Ectomycorrhizal fungi: fueling the belowground carbon cycle (Research)
Most trees in temperate and boreal forests live in symbiotic relationship with ectomycorrhizal (EcM) fungi. They receive up to 25% of fixed C from their host plant, similar to the plant investment in plant biomass, making the EcM pathway an equally important energy flow into the soil as plant litter. In relation to the soil carbon balance, the flow of plant energy into ectomycorrhizal fungi has traditionally been considered as a contribution to the soil carbon pool via the production of fungal biomass. On the other hand, there is growing evidence that this flux of easy metabolizable energy induces ('priming') the decomposition of more complex soil organic matter. Soils store a major part of total carbon present on earth. Small deviations in plant productivity (input) and soil respiration (output) can have major effects on the global carbon cycle. Evaluation of land management and environmental effects on the soil carbon balance is dependent on computer models, because direct measurements are difficult due to insensitivity of current analytical methods. But the models used, e.g. for EU legislations and policymaking, do not take into account EcM interactions with soil carbon. The objective of this project is to elucidate and quantify the positive and negative effects of EcM fungi on the soil carbon balance. A combined modeling/experimental approach will be used. Model simulations will be compared with measurements from locations with contrasting EcM and non-EcM vegetation.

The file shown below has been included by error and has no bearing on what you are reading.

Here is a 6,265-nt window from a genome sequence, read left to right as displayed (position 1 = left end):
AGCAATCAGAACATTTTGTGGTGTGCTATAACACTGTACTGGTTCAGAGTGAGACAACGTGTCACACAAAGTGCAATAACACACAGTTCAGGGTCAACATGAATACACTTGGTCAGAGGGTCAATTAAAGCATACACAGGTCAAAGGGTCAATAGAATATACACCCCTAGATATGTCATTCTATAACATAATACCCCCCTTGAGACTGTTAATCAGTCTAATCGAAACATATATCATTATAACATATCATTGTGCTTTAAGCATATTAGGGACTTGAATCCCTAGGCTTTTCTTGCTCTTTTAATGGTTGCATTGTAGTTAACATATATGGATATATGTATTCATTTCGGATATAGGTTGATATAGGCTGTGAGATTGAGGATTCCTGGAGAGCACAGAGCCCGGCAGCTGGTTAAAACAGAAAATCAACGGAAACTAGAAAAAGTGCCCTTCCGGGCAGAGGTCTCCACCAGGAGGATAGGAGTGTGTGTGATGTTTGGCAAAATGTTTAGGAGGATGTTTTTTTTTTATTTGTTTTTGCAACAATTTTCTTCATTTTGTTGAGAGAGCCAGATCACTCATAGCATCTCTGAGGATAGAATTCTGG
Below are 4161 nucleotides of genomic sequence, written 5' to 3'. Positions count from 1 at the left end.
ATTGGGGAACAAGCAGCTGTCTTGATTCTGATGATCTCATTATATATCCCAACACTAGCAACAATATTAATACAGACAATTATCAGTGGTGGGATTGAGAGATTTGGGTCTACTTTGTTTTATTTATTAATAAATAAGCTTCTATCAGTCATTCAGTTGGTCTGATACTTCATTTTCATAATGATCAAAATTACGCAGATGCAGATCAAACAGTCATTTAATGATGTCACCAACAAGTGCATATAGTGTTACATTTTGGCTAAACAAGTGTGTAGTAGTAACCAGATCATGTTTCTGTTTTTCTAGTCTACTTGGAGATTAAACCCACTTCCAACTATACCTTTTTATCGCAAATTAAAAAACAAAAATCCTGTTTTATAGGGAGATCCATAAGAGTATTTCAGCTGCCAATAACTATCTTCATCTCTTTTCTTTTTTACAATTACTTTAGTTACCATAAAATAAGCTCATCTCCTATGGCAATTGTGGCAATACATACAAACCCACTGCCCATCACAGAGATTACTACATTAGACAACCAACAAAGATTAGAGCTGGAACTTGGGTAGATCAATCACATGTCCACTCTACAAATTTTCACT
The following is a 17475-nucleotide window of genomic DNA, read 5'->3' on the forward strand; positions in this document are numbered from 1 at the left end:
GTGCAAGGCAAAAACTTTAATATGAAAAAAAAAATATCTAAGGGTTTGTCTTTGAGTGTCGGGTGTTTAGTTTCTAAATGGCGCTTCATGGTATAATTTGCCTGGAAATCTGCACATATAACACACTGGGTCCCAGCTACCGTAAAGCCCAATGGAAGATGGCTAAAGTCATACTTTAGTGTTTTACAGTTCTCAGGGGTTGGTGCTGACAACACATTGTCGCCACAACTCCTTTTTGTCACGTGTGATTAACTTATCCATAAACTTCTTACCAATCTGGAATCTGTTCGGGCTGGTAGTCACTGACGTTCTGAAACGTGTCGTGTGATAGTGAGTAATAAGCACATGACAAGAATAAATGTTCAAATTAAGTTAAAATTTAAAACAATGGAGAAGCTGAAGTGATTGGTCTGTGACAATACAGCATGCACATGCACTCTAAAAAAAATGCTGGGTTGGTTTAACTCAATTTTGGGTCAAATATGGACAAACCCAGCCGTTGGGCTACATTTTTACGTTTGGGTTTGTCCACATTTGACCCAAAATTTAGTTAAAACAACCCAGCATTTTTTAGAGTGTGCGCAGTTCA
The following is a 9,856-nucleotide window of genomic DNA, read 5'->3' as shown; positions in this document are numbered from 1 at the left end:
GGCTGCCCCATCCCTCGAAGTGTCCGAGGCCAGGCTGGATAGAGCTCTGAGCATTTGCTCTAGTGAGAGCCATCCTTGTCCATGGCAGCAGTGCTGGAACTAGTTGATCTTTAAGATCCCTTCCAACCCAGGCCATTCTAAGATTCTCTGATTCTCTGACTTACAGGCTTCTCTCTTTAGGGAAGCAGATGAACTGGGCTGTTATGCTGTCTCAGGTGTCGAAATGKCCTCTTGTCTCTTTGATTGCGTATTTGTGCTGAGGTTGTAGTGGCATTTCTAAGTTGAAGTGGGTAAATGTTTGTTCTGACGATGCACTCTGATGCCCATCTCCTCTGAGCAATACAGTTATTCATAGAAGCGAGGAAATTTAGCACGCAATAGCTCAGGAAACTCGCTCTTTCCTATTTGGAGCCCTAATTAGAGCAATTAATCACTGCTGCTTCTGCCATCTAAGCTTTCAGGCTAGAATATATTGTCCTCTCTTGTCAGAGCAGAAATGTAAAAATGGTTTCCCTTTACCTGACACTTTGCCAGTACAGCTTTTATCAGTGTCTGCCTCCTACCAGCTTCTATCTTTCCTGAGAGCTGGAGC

Period of project
01 October 2012 - 30 September 2015